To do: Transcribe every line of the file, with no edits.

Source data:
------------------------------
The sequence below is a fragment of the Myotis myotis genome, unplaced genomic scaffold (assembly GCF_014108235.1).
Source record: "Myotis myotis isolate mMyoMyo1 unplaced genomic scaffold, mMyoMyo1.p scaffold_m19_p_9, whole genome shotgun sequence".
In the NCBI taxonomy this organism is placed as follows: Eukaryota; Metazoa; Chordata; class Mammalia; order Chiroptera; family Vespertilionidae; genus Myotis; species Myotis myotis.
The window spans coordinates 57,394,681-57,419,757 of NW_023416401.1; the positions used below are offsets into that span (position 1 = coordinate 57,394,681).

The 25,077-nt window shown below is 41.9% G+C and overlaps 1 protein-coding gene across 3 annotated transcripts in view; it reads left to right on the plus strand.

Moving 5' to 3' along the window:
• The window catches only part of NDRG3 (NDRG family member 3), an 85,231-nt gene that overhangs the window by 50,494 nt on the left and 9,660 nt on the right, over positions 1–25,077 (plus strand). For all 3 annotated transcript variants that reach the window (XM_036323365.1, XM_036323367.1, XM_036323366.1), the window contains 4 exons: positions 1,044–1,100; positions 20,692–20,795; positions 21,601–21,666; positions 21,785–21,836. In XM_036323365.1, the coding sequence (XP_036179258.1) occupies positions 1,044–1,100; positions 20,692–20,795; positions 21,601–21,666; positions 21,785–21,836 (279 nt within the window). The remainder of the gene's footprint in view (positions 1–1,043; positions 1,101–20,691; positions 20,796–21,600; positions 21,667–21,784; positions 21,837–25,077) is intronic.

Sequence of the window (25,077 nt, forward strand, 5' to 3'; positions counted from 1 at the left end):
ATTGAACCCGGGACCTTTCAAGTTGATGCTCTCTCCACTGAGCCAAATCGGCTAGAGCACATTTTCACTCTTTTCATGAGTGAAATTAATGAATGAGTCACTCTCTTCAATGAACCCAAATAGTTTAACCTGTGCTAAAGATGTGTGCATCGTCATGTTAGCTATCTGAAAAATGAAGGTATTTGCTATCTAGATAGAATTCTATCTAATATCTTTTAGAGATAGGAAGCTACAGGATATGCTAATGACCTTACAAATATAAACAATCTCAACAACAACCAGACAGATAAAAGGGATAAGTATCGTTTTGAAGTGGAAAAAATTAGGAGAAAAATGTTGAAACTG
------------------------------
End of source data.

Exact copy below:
The sequence below is a fragment of the Myotis myotis genome, unplaced genomic scaffold (assembly GCF_014108235.1).
Source record: "Myotis myotis isolate mMyoMyo1 unplaced genomic scaffold, mMyoMyo1.p scaffold_m19_p_9, whole genome shotgun sequence".
In the NCBI taxonomy this organism is placed as follows: Eukaryota; Metazoa; Chordata; class Mammalia; order Chiroptera; family Vespertilionidae; genus Myotis; species Myotis myotis.
The window spans coordinates 57,394,681-57,419,757 of NW_023416401.1; the positions used below are offsets into that span (position 1 = coordinate 57,394,681).

The 25,077-nt window shown below is 41.9% G+C and overlaps 1 protein-coding gene across 3 annotated transcripts in view; it reads left to right on the plus strand.

Moving 5' to 3' along the window:
• The window catches only part of NDRG3 (NDRG family member 3), an 85,231-nt gene that overhangs the window by 50,494 nt on the left and 9,660 nt on the right, over positions 1–25,077 (plus strand). For all 3 annotated transcript variants that reach the window (XM_036323365.1, XM_036323367.1, XM_036323366.1), the window contains 4 exons: positions 1,044–1,100; positions 20,692–20,795; positions 21,601–21,666; positions 21,785–21,836. In XM_036323365.1, the coding sequence (XP_036179258.1) occupies positions 1,044–1,100; positions 20,692–20,795; positions 21,601–21,666; positions 21,785–21,836 (279 nt within the window). The remainder of the gene's footprint in view (positions 1–1,043; positions 1,101–20,691; positions 20,796–21,600; positions 21,667–21,784; positions 21,837–25,077) is intronic.

Sequence of the window (25,077 nt, forward strand, 5' to 3'; positions counted from 1 at the left end):
ATTGAACCCGGGACCTTTCAAGTTGATGCTCTCTCCACTGAGCCAAATCGGCTAGAGCACATTTTCACTCTTTTCATGAGTGAAATTAATGAATGAGTCACTCTCTTCAATGAACCCAAATAGTTTAACCTGTGCTAAAGATGTGTGCATCGTCATGTTAGCTATCTGAAAAATGAAGGTATTTGCTATCTAGATAGAATTCTATCTAATATCTTTTAGAGATAGGAAGCTACAGGATATGCTAATGACCTTACAAATATAAACAATCTCAACAACAACCAGACAGATAAAAGGGATAAGTATCGTTTTGAAGTGGAAAAAATTAGGAGAAAAATGTTGAAACTG